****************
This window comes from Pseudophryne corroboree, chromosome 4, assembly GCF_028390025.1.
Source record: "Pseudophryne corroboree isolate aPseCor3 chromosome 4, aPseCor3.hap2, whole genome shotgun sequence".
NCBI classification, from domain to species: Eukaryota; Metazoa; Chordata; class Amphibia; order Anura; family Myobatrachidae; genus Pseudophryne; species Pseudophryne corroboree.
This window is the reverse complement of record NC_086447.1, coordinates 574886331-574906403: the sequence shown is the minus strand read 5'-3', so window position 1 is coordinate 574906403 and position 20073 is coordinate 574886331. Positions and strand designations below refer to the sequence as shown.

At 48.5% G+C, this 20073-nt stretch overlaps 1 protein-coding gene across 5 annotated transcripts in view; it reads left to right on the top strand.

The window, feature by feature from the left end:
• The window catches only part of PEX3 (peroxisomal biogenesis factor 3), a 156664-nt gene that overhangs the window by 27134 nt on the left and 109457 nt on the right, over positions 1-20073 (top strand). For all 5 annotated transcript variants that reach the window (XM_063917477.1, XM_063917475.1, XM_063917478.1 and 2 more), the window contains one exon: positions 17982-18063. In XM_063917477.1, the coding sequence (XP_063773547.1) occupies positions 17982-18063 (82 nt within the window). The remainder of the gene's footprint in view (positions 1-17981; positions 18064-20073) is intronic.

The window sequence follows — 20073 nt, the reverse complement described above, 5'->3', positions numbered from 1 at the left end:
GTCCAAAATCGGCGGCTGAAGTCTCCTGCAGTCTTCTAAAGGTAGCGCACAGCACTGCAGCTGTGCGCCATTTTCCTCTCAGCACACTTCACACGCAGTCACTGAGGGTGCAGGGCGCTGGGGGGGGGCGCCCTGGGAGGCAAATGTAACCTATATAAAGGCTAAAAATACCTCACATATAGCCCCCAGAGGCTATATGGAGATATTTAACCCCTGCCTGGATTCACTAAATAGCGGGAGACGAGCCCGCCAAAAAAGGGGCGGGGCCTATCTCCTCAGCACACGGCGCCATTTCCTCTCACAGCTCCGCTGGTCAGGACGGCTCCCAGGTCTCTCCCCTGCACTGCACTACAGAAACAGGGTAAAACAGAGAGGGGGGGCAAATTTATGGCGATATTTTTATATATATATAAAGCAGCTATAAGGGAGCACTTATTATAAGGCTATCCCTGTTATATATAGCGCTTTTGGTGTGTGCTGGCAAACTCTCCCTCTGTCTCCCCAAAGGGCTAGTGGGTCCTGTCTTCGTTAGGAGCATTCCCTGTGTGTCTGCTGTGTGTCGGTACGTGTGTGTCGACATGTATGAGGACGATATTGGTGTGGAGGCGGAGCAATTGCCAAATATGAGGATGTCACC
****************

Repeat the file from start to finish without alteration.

This window comes from Pseudophryne corroboree, chromosome 4, assembly GCF_028390025.1.
Source record: "Pseudophryne corroboree isolate aPseCor3 chromosome 4, aPseCor3.hap2, whole genome shotgun sequence".
NCBI classification, from domain to species: Eukaryota; Metazoa; Chordata; class Amphibia; order Anura; family Myobatrachidae; genus Pseudophryne; species Pseudophryne corroboree.
This window is the reverse complement of record NC_086447.1, coordinates 574886331-574906403: the sequence shown is the minus strand read 5'-3', so window position 1 is coordinate 574906403 and position 20073 is coordinate 574886331. Positions and strand designations below refer to the sequence as shown.

At 48.5% G+C, this 20073-nt stretch overlaps 1 protein-coding gene across 5 annotated transcripts in view; it reads left to right on the top strand.

The window, feature by feature from the left end:
• The window catches only part of PEX3 (peroxisomal biogenesis factor 3), a 156664-nt gene that overhangs the window by 27134 nt on the left and 109457 nt on the right, over positions 1-20073 (top strand). For all 5 annotated transcript variants that reach the window (XM_063917477.1, XM_063917475.1, XM_063917478.1 and 2 more), the window contains one exon: positions 17982-18063. In XM_063917477.1, the coding sequence (XP_063773547.1) occupies positions 17982-18063 (82 nt within the window). The remainder of the gene's footprint in view (positions 1-17981; positions 18064-20073) is intronic.

The window sequence follows — 20073 nt, the reverse complement described above, 5'->3', positions numbered from 1 at the left end:
GTCCAAAATCGGCGGCTGAAGTCTCCTGCAGTCTTCTAAAGGTAGCGCACAGCACTGCAGCTGTGCGCCATTTTCCTCTCAGCACACTTCACACGCAGTCACTGAGGGTGCAGGGCGCTGGGGGGGGGCGCCCTGGGAGGCAAATGTAACCTATATAAAGGCTAAAAATACCTCACATATAGCCCCCAGAGGCTATATGGAGATATTTAACCCCTGCCTGGATTCACTAAATAGCGGGAGACGAGCCCGCCAAAAAAGGGGCGGGGCCTATCTCCTCAGCACACGGCGCCATTTCCTCTCACAGCTCCGCTGGTCAGGACGGCTCCCAGGTCTCTCCCCTGCACTGCACTACAGAAACAGGGTAAAACAGAGAGGGGGGGCAAATTTATGGCGATATTTTTATATATATATAAAGCAGCTATAAGGGAGCACTTATTATAAGGCTATCCCTGTTATATATAGCGCTTTTGGTGTGTGCTGGCAAACTCTCCCTCTGTCTCCCCAAAGGGCTAGTGGGTCCTGTCTTCGTTAGGAGCATTCCCTGTGTGTCTGCTGTGTGTCGGTACGTGTGTGTCGACATGTATGAGGACGATATTGGTGTGGAGGCGGAGCAATTGCCAAATATGAGGATGTCACC